Realized Publicness at Public and Private Research Universities
36 Pages Posted: 31 Mar 2011
Date Written: March 28, 2011
Although research extensive universities in the United States produce similar outcomes – research, teaching, and service – they vary substantially in terms of the publicness of their environments. In this paper, we adopt the public values framework (Moulton 2009) to examine how regulative, normative/associative, and cultural cognitive components affect realized public outcomes by faculty. Using survey data from a random sample of faculty scientists in six fields of science and engineering at Carnegie Research I universities, we find that organizational and individual public values components are predictably associated with different realized individual public outcomes. For example, individual support from federal resources and affiliation with a federal lab (associative) are related to increased research outcomes, while tuition and fee levels (regulative) explain teaching outcomes, and perceived level of influence in the workplace (cultural cognitive) explains teaching and service outcomes. Overall, university-level public values have a stronger influence on individual public outcomes than individual-level public values. We conclude with a discussion of the findings.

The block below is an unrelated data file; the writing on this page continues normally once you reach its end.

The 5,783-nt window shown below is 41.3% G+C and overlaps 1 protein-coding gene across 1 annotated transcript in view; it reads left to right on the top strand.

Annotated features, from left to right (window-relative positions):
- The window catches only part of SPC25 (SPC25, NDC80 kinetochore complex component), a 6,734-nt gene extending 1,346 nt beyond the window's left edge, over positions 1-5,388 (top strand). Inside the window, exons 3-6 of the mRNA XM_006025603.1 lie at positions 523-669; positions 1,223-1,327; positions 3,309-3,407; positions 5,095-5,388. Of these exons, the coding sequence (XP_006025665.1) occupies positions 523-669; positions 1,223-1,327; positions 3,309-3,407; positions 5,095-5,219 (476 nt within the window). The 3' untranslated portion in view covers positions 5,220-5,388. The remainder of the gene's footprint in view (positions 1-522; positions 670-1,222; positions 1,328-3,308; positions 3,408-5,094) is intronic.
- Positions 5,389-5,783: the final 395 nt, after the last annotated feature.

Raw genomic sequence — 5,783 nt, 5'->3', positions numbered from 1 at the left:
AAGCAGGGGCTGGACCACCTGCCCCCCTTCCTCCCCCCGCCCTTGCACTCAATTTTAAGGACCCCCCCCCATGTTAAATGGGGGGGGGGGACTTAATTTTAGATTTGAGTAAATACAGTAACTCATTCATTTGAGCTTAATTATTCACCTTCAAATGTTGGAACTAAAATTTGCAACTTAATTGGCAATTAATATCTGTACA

Keywords: universities, public values
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